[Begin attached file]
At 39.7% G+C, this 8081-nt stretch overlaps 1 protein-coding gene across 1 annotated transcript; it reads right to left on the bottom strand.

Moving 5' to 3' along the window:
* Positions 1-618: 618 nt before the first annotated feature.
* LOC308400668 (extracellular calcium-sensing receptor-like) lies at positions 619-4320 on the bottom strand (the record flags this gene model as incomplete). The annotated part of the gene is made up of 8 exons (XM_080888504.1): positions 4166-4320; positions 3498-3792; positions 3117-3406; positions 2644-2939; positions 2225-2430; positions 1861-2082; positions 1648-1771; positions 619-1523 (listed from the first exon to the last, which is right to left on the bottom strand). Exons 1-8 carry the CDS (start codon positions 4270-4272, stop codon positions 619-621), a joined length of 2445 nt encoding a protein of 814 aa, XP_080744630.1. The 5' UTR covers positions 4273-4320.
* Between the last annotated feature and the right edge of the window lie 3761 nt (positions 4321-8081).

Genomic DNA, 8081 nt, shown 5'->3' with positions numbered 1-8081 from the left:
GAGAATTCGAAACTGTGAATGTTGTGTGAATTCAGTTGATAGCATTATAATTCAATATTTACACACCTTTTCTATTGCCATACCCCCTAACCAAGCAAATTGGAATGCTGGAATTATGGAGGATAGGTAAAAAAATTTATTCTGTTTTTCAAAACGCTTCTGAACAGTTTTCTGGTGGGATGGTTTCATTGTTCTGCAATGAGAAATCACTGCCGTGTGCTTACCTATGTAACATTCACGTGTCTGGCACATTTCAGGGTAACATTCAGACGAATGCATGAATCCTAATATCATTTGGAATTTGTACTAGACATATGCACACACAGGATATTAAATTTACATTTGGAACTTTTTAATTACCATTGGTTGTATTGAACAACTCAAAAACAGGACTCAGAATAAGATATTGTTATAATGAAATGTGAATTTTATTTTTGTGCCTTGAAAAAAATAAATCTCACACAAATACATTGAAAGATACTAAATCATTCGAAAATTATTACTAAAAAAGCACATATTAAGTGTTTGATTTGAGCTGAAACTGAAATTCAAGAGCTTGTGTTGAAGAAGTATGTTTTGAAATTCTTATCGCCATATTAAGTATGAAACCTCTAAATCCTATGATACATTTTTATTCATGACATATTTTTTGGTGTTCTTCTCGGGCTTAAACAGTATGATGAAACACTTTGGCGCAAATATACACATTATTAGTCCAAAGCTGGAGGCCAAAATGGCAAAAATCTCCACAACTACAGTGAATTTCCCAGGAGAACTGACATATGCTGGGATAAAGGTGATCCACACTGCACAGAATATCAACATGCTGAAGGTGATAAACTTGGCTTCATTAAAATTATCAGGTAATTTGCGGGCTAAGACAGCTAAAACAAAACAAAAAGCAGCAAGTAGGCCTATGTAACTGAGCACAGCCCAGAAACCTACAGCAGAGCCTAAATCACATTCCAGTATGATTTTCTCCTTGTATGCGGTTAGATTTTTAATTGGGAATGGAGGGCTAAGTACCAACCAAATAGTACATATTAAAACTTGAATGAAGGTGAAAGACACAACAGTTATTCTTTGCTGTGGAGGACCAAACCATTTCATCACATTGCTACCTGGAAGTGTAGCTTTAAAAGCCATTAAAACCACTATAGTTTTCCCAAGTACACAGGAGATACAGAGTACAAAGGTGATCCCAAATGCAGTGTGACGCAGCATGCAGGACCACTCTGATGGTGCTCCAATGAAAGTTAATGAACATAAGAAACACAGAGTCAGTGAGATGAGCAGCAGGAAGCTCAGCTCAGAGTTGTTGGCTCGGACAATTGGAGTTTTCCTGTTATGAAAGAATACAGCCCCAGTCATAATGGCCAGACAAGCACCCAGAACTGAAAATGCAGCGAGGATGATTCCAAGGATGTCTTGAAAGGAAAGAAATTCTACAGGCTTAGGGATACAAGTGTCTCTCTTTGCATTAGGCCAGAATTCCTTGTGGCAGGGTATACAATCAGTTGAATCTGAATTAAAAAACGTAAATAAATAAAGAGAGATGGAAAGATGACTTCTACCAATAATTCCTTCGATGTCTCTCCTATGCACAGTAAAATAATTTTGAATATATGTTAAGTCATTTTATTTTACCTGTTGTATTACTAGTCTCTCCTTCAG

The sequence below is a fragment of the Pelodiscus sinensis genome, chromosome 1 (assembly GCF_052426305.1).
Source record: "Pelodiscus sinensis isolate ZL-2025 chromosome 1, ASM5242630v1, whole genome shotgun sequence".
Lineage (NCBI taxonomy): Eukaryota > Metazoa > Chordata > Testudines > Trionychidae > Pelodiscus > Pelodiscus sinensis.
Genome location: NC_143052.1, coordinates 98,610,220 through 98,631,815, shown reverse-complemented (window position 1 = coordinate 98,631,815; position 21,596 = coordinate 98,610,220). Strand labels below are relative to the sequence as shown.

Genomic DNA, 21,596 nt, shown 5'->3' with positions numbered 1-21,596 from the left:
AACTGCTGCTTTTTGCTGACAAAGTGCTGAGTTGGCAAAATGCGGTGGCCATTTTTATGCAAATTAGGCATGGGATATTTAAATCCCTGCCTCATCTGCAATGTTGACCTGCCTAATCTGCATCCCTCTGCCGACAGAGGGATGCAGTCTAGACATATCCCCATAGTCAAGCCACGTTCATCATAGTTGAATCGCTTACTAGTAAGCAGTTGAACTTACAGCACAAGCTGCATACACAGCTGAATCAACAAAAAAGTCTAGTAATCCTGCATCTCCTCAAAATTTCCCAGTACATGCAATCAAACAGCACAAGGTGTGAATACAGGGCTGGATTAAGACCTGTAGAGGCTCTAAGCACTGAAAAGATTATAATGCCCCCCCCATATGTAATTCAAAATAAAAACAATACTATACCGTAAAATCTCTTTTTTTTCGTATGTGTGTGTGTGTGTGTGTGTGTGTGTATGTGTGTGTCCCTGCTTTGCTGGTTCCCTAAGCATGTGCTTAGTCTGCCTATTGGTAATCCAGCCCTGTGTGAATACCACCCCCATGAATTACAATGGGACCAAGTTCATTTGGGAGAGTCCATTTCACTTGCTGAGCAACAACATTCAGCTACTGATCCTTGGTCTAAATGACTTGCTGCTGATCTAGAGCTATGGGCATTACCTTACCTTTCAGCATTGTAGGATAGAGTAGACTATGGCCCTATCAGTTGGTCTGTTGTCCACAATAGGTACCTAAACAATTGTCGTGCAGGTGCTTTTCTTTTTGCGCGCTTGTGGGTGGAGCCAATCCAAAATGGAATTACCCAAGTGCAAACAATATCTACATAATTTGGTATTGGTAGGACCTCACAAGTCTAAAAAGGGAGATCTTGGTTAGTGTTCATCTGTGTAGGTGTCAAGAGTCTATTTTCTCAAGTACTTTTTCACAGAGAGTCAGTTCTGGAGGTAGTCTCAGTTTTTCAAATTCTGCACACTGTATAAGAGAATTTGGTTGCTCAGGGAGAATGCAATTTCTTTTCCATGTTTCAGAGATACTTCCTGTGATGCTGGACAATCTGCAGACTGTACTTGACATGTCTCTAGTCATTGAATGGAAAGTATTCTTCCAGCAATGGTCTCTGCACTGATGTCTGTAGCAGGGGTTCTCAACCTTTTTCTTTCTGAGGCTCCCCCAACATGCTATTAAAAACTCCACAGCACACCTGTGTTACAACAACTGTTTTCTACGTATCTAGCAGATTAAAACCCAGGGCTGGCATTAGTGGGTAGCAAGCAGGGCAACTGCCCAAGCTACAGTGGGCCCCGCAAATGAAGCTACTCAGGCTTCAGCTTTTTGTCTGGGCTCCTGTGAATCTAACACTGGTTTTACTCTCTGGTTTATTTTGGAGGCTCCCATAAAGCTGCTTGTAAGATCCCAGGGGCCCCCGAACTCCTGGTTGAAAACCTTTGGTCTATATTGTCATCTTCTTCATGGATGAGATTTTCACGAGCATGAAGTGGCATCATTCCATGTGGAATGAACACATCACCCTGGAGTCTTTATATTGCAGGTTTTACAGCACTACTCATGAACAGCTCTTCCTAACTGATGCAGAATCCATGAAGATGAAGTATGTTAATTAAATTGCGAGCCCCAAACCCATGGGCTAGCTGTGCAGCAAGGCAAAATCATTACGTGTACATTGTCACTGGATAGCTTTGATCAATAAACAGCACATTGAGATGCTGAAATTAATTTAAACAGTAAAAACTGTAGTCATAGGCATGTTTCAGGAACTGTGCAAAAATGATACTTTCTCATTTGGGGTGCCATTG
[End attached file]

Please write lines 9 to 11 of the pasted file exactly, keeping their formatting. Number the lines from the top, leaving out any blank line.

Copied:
Source record: "Pelodiscus sinensis isolate ZL-2025 chromosome 1, ASM5242630v1, whole genome shotgun sequence".
Lineage (NCBI taxonomy): Eukaryota > Metazoa > Chordata > Testudines > Trionychidae > Pelodiscus > Pelodiscus sinensis.
Genome location: NC_143052.1, coordinates 98,610,220 through 98,631,815, shown reverse-complemented (window position 1 = coordinate 98,631,815; position 21,596 = coordinate 98,610,220). Strand labels below are relative to the sequence as shown.